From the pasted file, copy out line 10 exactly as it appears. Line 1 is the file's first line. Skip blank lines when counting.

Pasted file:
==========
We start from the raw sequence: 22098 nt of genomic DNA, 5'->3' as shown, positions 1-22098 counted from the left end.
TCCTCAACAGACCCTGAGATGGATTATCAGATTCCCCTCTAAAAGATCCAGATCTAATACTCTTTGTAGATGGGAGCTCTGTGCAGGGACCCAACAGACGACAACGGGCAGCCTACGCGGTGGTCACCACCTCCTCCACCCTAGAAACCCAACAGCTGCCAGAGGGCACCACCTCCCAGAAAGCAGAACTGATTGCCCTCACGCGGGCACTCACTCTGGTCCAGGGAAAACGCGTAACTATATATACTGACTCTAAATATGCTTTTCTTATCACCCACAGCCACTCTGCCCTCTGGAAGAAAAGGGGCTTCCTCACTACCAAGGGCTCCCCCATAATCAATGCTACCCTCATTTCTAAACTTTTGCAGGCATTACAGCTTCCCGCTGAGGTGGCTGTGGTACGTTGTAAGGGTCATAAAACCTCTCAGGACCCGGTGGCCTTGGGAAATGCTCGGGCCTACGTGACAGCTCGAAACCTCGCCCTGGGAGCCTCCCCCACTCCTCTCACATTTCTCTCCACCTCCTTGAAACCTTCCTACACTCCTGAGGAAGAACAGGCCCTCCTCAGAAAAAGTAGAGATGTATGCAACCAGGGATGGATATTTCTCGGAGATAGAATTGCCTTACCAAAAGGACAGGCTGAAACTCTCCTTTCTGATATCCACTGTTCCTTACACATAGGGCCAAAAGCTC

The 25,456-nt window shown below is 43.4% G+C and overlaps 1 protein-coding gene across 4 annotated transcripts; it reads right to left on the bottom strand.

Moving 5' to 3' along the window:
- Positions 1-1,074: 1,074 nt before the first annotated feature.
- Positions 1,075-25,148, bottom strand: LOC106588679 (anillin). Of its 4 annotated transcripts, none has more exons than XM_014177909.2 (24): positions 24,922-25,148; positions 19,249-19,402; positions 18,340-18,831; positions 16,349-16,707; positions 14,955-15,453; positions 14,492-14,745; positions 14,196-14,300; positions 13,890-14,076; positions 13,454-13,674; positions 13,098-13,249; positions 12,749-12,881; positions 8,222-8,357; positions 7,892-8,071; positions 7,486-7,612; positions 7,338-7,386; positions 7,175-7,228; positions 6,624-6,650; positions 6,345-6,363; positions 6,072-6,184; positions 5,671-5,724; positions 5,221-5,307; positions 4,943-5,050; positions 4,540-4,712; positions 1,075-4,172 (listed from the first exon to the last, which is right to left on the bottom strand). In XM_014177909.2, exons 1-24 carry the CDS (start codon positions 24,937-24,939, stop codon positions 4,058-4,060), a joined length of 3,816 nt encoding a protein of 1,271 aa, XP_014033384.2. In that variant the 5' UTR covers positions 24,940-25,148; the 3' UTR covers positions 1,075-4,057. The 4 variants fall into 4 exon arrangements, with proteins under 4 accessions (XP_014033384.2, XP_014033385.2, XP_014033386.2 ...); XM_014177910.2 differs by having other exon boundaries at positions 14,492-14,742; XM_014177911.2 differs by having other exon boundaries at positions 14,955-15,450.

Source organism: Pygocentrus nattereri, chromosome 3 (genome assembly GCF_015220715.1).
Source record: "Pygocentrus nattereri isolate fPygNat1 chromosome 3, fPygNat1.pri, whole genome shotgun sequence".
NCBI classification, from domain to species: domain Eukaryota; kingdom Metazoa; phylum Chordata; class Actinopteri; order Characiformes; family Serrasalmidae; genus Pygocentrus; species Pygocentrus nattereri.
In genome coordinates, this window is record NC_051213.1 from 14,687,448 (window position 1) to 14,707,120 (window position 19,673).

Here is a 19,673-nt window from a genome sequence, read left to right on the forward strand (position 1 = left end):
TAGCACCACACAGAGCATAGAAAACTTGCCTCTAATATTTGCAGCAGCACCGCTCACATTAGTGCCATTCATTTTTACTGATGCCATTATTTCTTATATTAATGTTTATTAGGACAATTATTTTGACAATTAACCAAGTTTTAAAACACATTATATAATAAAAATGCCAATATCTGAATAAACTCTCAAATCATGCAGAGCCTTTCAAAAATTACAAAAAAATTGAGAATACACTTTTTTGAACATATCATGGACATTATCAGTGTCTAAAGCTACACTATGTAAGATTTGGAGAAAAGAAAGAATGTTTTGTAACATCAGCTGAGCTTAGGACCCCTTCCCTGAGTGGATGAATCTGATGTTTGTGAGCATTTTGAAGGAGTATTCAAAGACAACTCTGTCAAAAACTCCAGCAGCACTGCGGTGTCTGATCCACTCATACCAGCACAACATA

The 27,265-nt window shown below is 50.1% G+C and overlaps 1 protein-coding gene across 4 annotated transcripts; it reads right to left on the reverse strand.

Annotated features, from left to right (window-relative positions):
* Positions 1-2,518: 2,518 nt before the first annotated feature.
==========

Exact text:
In genome coordinates, this window is record NC_051213.1 from 14,687,448 (window position 1) to 14,707,120 (window position 19,673).